Colours have different emotional responses in different cultures

(Charles Sanders Peirce/ Ferdinand De Saussure)

  • Picture of object = signified
  • Word describing object = signifier
  • Object = sign

Arbitrariness -> when something is arbitrary it means that what is being shown is different to what is being said. What it shows is only linked to what it says because of what we have already been taught/already have accepted as normal.

For example -> CAT – makes us think of cats just because that is what we have been taught to know as a cat, what we have learned through behaviour.

‘Peirce’s elements’

3 categories of sign

Symbol- There is no logical connection between the symbol and what it refers to

  • It is linked as a result of habit/rules
  • For example the alphabet or flags.
  • (Telling you to do something like an arrow/)

Icon- resembles the sign/ meaning

  • Photograph or an accurate painting
  • An automatic connection is made
  • (Always a likeness between the sign and the icon)

Index- direct link between the meaning, sign and the object

  • Factual connection
  • For example- temperature and thermometer
  • Or time and clocks
  • Smoke is an index of fire

Semiotics: decoding the hidden message

ANTHONY BURRELL- Oil and water do not mix. He used oil and screen-printing to deliver his message. It follows “the medium is the message”

David Crow- “where there is choice, there is meaning” and also creativity.

Semiotics- the Heinz advert- even though you cannot see the bottle you can still tell what the object is and what it is advertising.

Semiotics and fashion-

  • Rolland Barthes
  • ‘Relationship from body to society’
  • People quite willingly accept a colour to mean something- like traffic lights

What you wear is always communicating something to someone else like black sometimes represents mourning, like at a funeral or just to symbolise death or people are labelled ‘Goth’ for wearing black. Other labels used for what we wear and our styles are ‘hipster’ or ‘geek’.

People like to justify for themselves who you are judging on what you wear.

Andy McCartney and Paul Humphreys.

Anchorage and relay


  • Text and image together- text anchors and pins down the meaning of the image.
  • Limits the chance of multiple meanings
  • Directs the reader viewer so that everything is clear


  • Where the words and images have equal weightage
  • They happen in parallel
  • Text is needed for the meaning because it creates context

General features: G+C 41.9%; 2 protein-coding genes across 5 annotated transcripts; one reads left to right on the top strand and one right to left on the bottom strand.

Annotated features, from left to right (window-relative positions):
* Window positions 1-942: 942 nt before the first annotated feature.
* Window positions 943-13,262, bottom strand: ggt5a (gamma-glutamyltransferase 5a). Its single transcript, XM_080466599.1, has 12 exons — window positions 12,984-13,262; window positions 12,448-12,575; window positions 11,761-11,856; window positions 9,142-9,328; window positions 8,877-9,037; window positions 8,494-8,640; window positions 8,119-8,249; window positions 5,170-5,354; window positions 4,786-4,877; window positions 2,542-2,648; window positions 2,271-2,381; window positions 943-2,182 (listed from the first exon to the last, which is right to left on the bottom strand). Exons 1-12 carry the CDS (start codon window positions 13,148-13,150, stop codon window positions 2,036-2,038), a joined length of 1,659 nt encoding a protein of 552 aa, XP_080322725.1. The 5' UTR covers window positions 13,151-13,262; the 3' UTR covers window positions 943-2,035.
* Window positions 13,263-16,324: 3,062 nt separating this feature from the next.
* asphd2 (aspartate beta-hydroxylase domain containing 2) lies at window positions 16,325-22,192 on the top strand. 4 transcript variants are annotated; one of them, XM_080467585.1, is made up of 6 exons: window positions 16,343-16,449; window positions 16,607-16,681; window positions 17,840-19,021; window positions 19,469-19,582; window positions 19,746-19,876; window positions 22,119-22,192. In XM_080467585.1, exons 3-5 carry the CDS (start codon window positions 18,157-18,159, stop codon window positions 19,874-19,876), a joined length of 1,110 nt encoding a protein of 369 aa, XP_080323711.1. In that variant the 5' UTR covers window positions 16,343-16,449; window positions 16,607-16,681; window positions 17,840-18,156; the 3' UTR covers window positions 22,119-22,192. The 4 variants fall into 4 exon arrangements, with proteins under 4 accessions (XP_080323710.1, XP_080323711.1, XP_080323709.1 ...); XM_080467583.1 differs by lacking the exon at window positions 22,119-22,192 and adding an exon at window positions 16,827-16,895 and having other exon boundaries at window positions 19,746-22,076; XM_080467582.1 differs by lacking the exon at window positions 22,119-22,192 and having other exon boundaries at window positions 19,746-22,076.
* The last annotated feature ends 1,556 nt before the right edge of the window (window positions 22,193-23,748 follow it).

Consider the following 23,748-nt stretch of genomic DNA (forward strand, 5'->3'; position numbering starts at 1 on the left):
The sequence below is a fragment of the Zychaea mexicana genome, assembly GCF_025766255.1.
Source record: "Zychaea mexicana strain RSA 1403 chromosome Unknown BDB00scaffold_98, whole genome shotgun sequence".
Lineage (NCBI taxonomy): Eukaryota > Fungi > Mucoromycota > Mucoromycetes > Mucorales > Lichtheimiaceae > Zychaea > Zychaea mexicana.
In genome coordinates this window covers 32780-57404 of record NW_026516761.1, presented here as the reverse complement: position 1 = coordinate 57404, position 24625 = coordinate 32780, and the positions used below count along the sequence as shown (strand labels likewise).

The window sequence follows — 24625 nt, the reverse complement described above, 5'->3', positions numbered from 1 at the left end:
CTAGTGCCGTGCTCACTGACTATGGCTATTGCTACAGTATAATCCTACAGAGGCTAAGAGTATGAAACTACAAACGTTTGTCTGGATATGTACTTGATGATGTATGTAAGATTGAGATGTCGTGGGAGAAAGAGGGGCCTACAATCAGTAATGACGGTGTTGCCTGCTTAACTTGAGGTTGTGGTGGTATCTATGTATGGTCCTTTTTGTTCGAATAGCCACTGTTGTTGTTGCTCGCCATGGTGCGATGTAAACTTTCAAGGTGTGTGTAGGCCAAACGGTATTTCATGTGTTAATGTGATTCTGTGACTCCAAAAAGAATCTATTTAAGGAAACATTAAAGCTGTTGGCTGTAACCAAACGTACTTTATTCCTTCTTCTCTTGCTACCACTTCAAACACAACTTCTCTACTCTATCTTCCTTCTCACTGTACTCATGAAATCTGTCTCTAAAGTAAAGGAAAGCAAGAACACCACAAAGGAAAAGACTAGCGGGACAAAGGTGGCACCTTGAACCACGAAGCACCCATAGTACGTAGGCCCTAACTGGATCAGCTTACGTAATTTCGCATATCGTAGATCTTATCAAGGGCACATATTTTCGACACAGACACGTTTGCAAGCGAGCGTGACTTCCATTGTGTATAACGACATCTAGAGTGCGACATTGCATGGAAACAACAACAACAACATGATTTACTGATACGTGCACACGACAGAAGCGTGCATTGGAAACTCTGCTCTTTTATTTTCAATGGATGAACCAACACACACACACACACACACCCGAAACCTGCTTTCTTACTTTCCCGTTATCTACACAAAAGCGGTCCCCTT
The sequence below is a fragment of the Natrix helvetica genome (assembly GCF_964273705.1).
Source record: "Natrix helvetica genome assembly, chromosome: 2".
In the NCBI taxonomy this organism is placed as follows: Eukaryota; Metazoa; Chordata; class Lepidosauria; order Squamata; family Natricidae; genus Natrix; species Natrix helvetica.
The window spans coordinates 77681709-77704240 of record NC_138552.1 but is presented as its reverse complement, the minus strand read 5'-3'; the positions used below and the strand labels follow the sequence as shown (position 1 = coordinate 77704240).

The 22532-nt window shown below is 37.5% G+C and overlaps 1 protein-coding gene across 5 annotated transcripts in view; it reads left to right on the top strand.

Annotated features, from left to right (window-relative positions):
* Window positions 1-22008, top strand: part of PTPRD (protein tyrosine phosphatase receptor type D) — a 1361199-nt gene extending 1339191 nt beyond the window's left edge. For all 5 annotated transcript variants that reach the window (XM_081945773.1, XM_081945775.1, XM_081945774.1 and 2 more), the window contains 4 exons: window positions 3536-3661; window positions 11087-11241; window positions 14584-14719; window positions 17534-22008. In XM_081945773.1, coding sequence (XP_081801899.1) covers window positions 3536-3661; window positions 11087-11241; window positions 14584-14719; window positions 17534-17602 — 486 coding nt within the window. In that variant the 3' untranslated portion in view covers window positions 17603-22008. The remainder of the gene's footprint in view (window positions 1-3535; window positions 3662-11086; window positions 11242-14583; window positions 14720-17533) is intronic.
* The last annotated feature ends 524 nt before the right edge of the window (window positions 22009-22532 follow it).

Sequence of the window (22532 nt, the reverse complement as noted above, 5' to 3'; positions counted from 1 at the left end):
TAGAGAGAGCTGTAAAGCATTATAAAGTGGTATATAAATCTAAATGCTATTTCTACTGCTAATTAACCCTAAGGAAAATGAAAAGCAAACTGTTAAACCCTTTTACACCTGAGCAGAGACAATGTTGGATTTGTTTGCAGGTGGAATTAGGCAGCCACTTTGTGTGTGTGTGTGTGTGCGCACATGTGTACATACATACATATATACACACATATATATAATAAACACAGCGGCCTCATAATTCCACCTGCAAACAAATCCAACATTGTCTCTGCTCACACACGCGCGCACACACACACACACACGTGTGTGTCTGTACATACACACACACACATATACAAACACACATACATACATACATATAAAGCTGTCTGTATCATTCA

Semiotics in art

Joseph Kosuth- conceptual artist

1 in 3 chairs

  • Picture of the chair = iconic signifier
  • Chair = signified
  • Description = sign

Questioning how image, meaning and text all come together

(The key of dreams- 1930’s)

Mismatched with different words to create different meanings

  • Subvert the norm
  • How we are taught to associate words with meanings/images

When an image is telling you that something is what it is- when really it isn’t it’s a picture or a painting of what it is telling you it is. Just because you are told it is something doesn’t mean it is.

Good examples of semiotics- the logo film

My response

I appreciated learning about iconology and thought that it would be very useful to my practice both now and in the future as a designer, especially when it comes to branding, which we will no doubt be briefed on branding something or to rebrand something in the future. This also helped me specifically because I am currently branding myself as a designer having recently started doing freelance work I thought that it would be useful to have an identity for my designs.

Design in context 2

October 10, 2014 § Leave a comment

In this lecture we met our new lecturer Anna and I really like her lectures, they are very clear and she has a lot of experience and you can tell that she really enjoys what she teaches. In this lecture she mainly went over our timetable for the term and told us about herself and her previous work history.

my notes…

Anna Powell lecture 1- 10/10/14

Design practice on context 2

  • Lecture 1- what is in a theory
  • Lecture 2- semiotics and the making of meanings. Text and image, semiotics and fashion
  • Lecture 3- style, form and iconography (iconology)
  • Lecture 4- Modern life is rubbish (revolutionising the image)
  • Lecture 5- Part 2 ‘futurism’
  • Lecture 6
  • Lecture 7
  • Lecture 8- postmodernity

Auteur theory

  • Tim Burton
  • Wes Anderson
  • Alfred Hitchcock

Theory, Practice and History- all interconnect

Anthony Burrell “I like it. What is it?”

We need the tools and language to be able to explain our practice and ideas.

Daniel Eatock

Conceptual designer

“The idea becomes the machine that becomes the art”- Sol Le Witt